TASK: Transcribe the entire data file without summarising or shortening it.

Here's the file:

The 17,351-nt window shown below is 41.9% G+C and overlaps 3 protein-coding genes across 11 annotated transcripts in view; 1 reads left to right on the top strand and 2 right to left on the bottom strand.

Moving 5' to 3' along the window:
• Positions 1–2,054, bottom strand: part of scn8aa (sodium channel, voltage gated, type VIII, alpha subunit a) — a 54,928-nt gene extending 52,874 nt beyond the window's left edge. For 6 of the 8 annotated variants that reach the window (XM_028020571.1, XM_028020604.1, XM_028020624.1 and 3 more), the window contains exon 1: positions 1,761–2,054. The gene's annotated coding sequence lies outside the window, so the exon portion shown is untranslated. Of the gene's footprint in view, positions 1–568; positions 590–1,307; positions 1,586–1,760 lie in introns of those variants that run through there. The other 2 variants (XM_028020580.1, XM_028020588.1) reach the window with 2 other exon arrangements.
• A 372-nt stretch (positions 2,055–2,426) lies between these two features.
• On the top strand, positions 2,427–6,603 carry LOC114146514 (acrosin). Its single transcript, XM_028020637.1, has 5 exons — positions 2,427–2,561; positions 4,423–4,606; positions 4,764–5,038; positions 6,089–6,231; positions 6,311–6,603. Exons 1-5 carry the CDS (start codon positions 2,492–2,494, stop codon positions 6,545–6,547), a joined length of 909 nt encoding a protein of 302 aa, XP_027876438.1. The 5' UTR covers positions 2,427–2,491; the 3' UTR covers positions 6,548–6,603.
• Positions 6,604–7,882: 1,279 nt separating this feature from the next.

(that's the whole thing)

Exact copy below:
The 17,351-nt window shown below is 41.9% G+C and overlaps 3 protein-coding genes across 11 annotated transcripts in view; 1 reads left to right on the top strand and 2 right to left on the bottom strand.

Moving 5' to 3' along the window:
• Positions 1–2,054, bottom strand: part of scn8aa (sodium channel, voltage gated, type VIII, alpha subunit a) — a 54,928-nt gene extending 52,874 nt beyond the window's left edge. For 6 of the 8 annotated variants that reach the window (XM_028020571.1, XM_028020604.1, XM_028020624.1 and 3 more), the window contains exon 1: positions 1,761–2,054. The gene's annotated coding sequence lies outside the window, so the exon portion shown is untranslated. Of the gene's footprint in view, positions 1–568; positions 590–1,307; positions 1,586–1,760 lie in introns of those variants that run through there. The other 2 variants (XM_028020580.1, XM_028020588.1) reach the window with 2 other exon arrangements.
• A 372-nt stretch (positions 2,055–2,426) lies between these two features.
• On the top strand, positions 2,427–6,603 carry LOC114146514 (acrosin). Its single transcript, XM_028020637.1, has 5 exons — positions 2,427–2,561; positions 4,423–4,606; positions 4,764–5,038; positions 6,089–6,231; positions 6,311–6,603. Exons 1-5 carry the CDS (start codon positions 2,492–2,494, stop codon positions 6,545–6,547), a joined length of 909 nt encoding a protein of 302 aa, XP_027876438.1. The 5' UTR covers positions 2,427–2,491; the 3' UTR covers positions 6,548–6,603.
• Positions 6,604–7,882: 1,279 nt separating this feature from the next.